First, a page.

Bits of history adorn the entryways of various buildings throughout New York City. The horse head in this photo is at the gates in front of a townhouse on 21st Street in Manhattan.
I was walking along 7th Avenue this afternoon and saw a young woman overseeing a digital SLR mounted on a tripod. The camera was aimed up at a building that is situated across the avenue. On the side of it, a giant mural was in the process of being painted and the camera was taking time-lapse photos of the process.
The mural was being painted by Colossal Media which “is the largest hand painted mural company in the world.” I realize now that I should have made a few photographs of my own in order to document the documentation of mural-in-progress. Next time. Instead, check out the video that I’ve included in this post. It’s a brief introduction to their work.
So, the next time you are in NYC, keep looking up and see if you can spot a hand painted mural on the side of a building. It just might be painted by Colossal.
Sid Caeser died this past Wednesday at the age of 91. He was one of the first starts of television back in the early 1950’s. I have not seen all of his works, but what I have seen has always stuck with me. As a kid, I first saw him in the 1963 movie It’s a Mad, Mad, Mad, Mad World. This was back before cable television when one of the big three networks (ABC, NBC and CBS) played the movie once a year. Later, I saw some of the highlights from Your Show of Shows. It’s slapstick. It’s Vaudeville. It’s Commedia dell’ Arte. It’s hilarious.
Here is the New York Times obituary for Mr. Caesar. I have also included a short video clip of Conan O’Brien’s Salute to Sid Caeser followed by a sketch of Caeser in one of his shows.
EarthCam a is a fantastic source of live feeds from a network of remote video cameras around the world. The company does a lot more than just provide live video feeds all day. But it’s fun checking out the some of the cameras.
Here is the Times Square Cam page. There are seven different video cameras from which to choose. Each camera is trained on different areas of Times Square.
So, if you need to check the weather in Istanbul or Paris or right here in Times Square, NYC, just head on over to EarthCam and pick your camera.
This is a clip from a documentary of Buckminster Fuller. The name of the doc is not included on the YouTube page. In this bit, Fuller talks about how economic systems can be based on abundance instead of scarcity.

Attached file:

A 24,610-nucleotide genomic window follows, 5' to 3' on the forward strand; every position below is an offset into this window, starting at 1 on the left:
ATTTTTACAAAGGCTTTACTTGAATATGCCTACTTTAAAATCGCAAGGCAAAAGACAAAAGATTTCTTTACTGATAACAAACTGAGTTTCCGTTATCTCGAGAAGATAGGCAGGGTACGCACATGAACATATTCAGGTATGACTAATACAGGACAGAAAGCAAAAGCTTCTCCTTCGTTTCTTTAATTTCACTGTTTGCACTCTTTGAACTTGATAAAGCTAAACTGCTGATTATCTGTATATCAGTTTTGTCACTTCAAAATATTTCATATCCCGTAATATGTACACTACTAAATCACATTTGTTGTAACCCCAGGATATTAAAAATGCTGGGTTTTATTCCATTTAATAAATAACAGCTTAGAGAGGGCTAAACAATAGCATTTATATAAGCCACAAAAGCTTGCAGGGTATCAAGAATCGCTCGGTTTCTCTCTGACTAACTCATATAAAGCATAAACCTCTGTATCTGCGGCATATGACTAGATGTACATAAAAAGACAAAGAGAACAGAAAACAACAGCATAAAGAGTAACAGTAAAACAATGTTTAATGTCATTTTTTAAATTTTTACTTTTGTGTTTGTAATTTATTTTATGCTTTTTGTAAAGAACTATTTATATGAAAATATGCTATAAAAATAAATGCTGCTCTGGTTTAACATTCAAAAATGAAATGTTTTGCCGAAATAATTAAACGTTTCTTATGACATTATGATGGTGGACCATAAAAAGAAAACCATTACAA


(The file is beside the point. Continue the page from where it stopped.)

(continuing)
The right audio channel has a few issues so you may want to listen to the video without headphones. If you care to see and hear Fuller in action, there are many videos of him on YouTube. Fuller was way ahead of his time, so if you are new to his work, a visit with his ideas could be invigorating if you need a jolt of a new perspective.
This is the preview for the 1982 movie Koyaanisqatsi which was directed by Godfrey Reggio. The music was composed by Philip Glass. The movie is made up of images and music. Time-lapse photography is used through much of the film to document the elements, nature and people.
I first saw this film when I was a freshman in college. I crashed a class called Aesthetics which was taught by beloved professor Larry Bakke. Due to the meditative nature of the film, some students fell asleep. I stayed awake and enjoyed the visual and musical ride. I had studied surrealistic films when I was in high school, but Koyaanisqatsi was different. At the time, I didn’t get to see the full duration of the film since it was longer than the class. It wasn’t until a few years later when I finally saw the whole thing. I watch the film again every so often.
André Tchelistcheff was a remarkable man. He was the one person responsible for the success of the US American winemakers after prohibition. He lived from 1901 – 1994. His grand-nephew, Mark Tchelistcheff, made a documentary about his uncle titled, André: The Voice of Wine.
The documentary is complete and currently seeking funding.
Third author: Douglas Rushkoff
His books. (15 as of this post)
Most recent book: PRESENT SHOCK: When Everything Happens Now
The Rushkoff book that I first read: Program or Be Programmed: Ten Commands for a Digital Age
Rushkoff’s perspective of the digital revolution complements those of Scott Burken and Frank Rose. Each author’s work informs the others’ works. Multiple readings are recommended. With respect to that, it’s time for me to revisit all three of their works. It will be interesting to discover new facets that time will reveal as it has been over year since I first read them.